By Brian Dann
I was bullied. When I was a kid, for most of my childhood I was bullied. Kids find something to pick on and if they see they are getting a reaction, that’s all they need. With me they got a reaction. My childhood was a textbook case of knowing who your true friends were because my true friends stood by me and those who were not either joined in or did nothing. Most of the time, emotionally I managed to deal with the bullying. Along with my friends, I had a supportive loving family and a real creative talent for art and music that gave a focus to my life and brought me real joy. But there were times when the bullying was still just too much. When I finished Junior High School, the school held an eighth grade graduation ceremony. All of our loved ones were there, we had caps and gowns, we all walked in to Pomp and Circumstance, and I was so happy, not happy I was graduating, happy it was over, so I thought. You see someone, and I don’t know who, spread some rumor earlier in the year that had something to do with me and masturbation and possibly involving being gay. All I know is that there was a group of kids who as I would walk down the halls would make a “swish” noise with their mouth, over and over again, referring, I guess to masturbation. Often they would do it on the bus on the way home and sometimes they would just call me gay or a fag, which I found odd and frustrating because I wasn’t gay. The kids were relentless, cruel as kids can be, and unfortunately they knew it bothered me and that only gave them more of a reason to keep it up. I was an easy target. I was little, skinny, I had huge crazy curly hair, I was terrible at sports, and I let them get away with it. I had no idea how to deal with it, how to handle it, how to get them to stop, or at the very least, how to let it just not bother me. So when the principal called my name at that eighth grade graduation I stood up to get my diploma, looked at my parents with a smile on my face, then realized that every kid on that stage, quietly was saying, “swish, swish, swish…” over and over and over again until I sat back down and the next name was called.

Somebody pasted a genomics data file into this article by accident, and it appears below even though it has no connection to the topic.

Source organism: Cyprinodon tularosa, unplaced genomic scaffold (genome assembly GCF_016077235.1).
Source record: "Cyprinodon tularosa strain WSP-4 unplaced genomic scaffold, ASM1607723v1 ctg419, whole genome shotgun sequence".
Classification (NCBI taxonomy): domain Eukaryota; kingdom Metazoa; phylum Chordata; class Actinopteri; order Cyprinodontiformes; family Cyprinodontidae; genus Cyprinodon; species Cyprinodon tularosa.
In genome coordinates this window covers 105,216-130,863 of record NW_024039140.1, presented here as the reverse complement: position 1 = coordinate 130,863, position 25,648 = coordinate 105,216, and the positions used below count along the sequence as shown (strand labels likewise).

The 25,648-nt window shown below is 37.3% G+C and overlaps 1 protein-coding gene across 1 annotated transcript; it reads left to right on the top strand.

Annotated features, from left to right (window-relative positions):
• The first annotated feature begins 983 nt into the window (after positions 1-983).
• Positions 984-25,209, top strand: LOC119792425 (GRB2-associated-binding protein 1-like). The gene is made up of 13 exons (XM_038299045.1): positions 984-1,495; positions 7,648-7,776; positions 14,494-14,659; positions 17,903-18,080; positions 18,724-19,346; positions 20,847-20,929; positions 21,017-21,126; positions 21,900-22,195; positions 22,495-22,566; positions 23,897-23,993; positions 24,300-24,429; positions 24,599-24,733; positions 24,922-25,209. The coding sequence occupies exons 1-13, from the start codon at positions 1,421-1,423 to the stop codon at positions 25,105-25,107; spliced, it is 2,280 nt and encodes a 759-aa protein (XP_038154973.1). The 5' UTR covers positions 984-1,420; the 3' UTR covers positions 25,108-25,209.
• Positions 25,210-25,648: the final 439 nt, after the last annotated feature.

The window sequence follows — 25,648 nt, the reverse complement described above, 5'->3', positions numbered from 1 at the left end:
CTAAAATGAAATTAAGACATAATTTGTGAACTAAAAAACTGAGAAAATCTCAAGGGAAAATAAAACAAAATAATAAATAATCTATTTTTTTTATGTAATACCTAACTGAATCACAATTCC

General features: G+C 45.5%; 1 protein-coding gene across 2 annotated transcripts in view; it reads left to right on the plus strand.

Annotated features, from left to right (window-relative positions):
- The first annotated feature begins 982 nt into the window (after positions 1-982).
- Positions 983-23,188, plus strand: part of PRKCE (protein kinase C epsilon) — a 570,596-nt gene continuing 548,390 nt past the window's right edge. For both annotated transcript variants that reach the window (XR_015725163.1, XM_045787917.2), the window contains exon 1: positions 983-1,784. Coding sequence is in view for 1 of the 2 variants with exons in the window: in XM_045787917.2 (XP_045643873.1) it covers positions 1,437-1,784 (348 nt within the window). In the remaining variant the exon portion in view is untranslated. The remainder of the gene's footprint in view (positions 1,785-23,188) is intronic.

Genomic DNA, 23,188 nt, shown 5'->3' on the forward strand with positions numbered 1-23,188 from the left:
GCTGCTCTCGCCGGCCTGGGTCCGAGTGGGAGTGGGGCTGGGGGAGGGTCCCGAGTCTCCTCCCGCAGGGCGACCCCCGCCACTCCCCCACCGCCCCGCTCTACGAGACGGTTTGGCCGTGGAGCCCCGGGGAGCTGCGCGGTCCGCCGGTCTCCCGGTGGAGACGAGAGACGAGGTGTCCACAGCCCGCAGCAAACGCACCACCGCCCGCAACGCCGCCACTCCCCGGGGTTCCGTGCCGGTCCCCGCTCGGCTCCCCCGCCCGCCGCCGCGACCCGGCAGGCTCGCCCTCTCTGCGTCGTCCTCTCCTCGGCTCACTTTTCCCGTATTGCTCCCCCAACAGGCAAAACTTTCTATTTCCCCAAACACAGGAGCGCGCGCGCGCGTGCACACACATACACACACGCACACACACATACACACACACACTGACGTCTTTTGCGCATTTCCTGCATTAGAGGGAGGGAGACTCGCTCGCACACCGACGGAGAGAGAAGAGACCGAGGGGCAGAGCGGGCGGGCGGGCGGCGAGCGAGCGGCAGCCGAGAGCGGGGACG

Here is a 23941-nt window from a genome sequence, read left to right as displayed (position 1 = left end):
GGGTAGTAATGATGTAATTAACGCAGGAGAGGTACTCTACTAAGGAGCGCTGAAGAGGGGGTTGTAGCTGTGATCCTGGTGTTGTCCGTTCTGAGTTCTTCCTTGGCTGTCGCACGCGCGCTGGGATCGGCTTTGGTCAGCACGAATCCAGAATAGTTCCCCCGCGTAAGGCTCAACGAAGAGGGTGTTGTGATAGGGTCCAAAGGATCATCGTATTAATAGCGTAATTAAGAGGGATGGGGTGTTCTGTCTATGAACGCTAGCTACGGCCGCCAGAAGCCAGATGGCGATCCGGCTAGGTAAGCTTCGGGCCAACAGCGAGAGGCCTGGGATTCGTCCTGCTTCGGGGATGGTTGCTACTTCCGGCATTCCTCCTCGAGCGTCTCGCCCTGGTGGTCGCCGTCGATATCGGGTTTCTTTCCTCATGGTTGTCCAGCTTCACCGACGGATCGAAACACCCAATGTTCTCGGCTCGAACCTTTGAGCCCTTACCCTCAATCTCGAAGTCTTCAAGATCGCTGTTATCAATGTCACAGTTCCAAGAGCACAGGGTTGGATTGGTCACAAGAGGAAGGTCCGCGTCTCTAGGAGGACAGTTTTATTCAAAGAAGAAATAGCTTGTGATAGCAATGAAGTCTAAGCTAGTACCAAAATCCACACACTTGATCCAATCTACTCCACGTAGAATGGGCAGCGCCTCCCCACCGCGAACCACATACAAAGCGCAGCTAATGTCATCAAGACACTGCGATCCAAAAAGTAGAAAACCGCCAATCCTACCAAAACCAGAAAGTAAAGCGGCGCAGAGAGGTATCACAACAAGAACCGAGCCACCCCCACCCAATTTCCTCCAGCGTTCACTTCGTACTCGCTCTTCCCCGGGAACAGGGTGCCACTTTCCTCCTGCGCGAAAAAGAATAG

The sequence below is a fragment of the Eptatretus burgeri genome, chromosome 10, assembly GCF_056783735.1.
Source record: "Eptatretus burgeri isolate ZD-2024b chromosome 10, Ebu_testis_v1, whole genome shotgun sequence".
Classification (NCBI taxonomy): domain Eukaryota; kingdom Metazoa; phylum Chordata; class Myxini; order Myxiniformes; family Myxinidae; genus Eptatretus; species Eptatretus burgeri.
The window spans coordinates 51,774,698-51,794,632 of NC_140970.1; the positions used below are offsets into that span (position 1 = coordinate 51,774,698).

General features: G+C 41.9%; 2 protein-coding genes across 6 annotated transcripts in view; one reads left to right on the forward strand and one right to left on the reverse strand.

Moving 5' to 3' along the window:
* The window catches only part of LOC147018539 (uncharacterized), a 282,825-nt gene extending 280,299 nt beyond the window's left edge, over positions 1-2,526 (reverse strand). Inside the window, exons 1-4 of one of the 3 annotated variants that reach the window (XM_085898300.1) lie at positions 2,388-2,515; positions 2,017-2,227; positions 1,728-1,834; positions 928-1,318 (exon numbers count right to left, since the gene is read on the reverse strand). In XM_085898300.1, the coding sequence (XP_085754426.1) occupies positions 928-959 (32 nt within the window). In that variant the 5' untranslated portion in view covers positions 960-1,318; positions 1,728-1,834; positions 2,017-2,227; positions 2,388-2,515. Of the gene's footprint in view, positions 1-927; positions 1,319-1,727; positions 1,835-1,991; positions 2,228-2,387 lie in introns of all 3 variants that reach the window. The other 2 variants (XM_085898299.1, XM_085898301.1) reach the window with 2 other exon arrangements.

I didn’t go to ninth grade with those kids. I just needed a break from them. I needed to go somewhere where no one knew me and I could start fresh, where I could let the last few years of school and all the bullying and teasing wash away, where I could have some time to be in a more positive place, to deal with this. So I spent my first year of high school at a small private school on the North Shore. In that time, without the constant teasing and bullying I was able to learn about myself, I found my confidence, my own self-worth. I still wasn’t any good at sports but because it was required, I was on the soccer team and even though we only won four games out of ten, we had the best record in four years, and I had a blast. With some help and guidance I was able to realize that a bully can’t define who I am, that I define who I am, and I realized that one person’s opinion doesn’t matter unless you let it matter. I was lucky. I had parents who I could go to, and a father who was like having your very own motivational speaker. And when I was ready to go back to those kids, to the high school where I knew they would be, I did. A week after 10th grade started I told my parents that I don’t want to be at this little private North Shore school anymore and I went back to the public high school knowing that no matter what was thrown at me, my reaction to it would be different. The teasing, the bullying didn’t stop, but this time it was different, because I was different. I was a geeky artist and sat with four football jocks in English class who tried to find every way they could to get under my skin, but they couldn’t. There was one kid who for some reason that I still can’t explain would follow me out of school every day and just scream names at me. He was crazy. Some kids laughed at him, no one from the school ever did anything, and I just kept walking and never let him get to me. Then finally, one night, about a week before I was to graduate from High school, I was walking down the street, just around the corner from my house with my friend Doug, when a huge Cadillac convertible pulled up with the entire football team piled in the car. They were following us and yelling all kinds of things at us, but at that moment I realized I had had it. This was over, high school was done and I was going away to college and no matter what was about to happen, I had survived and life was about to get a whole lot better. This one act may get me killed but it will be with a smile on my face. I stopped walking, looked at that car, raised my arm high in the air and gave the entire football team the finger. It seemed like it was happening in slow motion and as I yelled the words “FUCK YOU!” I was thinking to myself, “What the FUCK are you doing?!” The Cadillac stopped, the entire football team piled out and me and Doug ran for our lives, and even though I knew there was no way I was going to out run these huge assholes, and I was about to get the shit beaten out of me, it was the greatest feeling in the world. I ran as fast as I could but eventually ran into an area I could not get out of so I fell on the ground covered my head and waited for it to end. When it did, I was bruised, but I stood up to them. I said Fuck You to the entire football team and made it out alive, but I knew that it was not really the football team I was saying fuck you to, it was all of the people who at one time or another thought they could get to me, it was to the school system who had no clue on how to deal with bullying, and it was to the person that I was before, before I realized that if you are confident it does not matter what others think, if you are true to yourself nothing can keep you down, and that a bully only wins if you let them.